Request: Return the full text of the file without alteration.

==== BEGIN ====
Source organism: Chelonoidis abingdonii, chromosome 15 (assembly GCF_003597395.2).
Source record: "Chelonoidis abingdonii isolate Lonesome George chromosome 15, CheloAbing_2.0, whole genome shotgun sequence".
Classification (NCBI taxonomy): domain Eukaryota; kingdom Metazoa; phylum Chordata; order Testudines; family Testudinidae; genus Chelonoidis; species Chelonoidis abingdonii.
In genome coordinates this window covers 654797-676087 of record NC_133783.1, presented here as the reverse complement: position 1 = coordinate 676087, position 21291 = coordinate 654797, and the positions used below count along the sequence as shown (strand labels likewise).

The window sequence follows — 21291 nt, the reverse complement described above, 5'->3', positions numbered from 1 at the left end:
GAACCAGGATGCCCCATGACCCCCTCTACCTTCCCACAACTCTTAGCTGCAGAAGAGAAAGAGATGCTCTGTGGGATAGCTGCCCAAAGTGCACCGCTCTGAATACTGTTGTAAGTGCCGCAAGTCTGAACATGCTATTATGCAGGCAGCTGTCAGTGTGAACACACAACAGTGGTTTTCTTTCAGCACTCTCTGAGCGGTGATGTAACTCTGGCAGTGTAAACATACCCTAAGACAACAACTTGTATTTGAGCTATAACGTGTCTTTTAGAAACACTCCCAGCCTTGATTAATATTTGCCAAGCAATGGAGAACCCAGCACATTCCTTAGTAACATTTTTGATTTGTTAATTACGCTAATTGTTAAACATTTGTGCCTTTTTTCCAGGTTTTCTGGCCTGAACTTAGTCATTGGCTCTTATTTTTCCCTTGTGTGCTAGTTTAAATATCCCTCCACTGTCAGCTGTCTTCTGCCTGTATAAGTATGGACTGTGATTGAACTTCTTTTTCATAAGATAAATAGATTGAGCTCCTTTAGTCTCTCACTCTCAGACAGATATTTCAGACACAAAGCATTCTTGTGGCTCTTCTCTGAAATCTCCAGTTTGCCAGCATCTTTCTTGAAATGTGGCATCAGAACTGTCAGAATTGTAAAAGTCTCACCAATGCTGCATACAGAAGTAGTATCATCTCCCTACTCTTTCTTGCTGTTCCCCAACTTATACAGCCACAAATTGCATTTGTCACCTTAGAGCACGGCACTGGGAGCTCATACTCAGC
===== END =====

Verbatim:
Source organism: Chelonoidis abingdonii, chromosome 15 (assembly GCF_003597395.2).
Source record: "Chelonoidis abingdonii isolate Lonesome George chromosome 15, CheloAbing_2.0, whole genome shotgun sequence".
Classification (NCBI taxonomy): domain Eukaryota; kingdom Metazoa; phylum Chordata; order Testudines; family Testudinidae; genus Chelonoidis; species Chelonoidis abingdonii.
In genome coordinates this window covers 654797-676087 of record NC_133783.1, presented here as the reverse complement: position 1 = coordinate 676087, position 21291 = coordinate 654797, and the positions used below count along the sequence as shown (strand labels likewise).

The window sequence follows — 21291 nt, the reverse complement described above, 5'->3', positions numbered from 1 at the left end:
GAACCAGGATGCCCCATGACCCCCTCTACCTTCCCACAACTCTTAGCTGCAGAAGAGAAAGAGATGCTCTGTGGGATAGCTGCCCAAAGTGCACCGCTCTGAATACTGTTGTAAGTGCCGCAAGTCTGAACATGCTATTATGCAGGCAGCTGTCAGTGTGAACACACAACAGTGGTTTTCTTTCAGCACTCTCTGAGCGGTGATGTAACTCTGGCAGTGTAAACATACCCTAAGACAACAACTTGTATTTGAGCTATAACGTGTCTTTTAGAAACACTCCCAGCCTTGATTAATATTTGCCAAGCAATGGAGAACCCAGCACATTCCTTAGTAACATTTTTGATTTGTTAATTACGCTAATTGTTAAACATTTGTGCCTTTTTTCCAGGTTTTCTGGCCTGAACTTAGTCATTGGCTCTTATTTTTCCCTTGTGTGCTAGTTTAAATATCCCTCCACTGTCAGCTGTCTTCTGCCTGTATAAGTATGGACTGTGATTGAACTTCTTTTTCATAAGATAAATAGATTGAGCTCCTTTAGTCTCTCACTCTCAGACAGATATTTCAGACACAAAGCATTCTTGTGGCTCTTCTCTGAAATCTCCAGTTTGCCAGCATCTTTCTTGAAATGTGGCATCAGAACTGTCAGAATTGTAAAAGTCTCACCAATGCTGCATACAGAAGTAGTATCATCTCCCTACTCTTTCTTGCTGTTCCCCAACTTATACAGCCACAAATTGCATTTGTCACCTTAGAGCACGGCACTGGGAGCTCATACTCAGC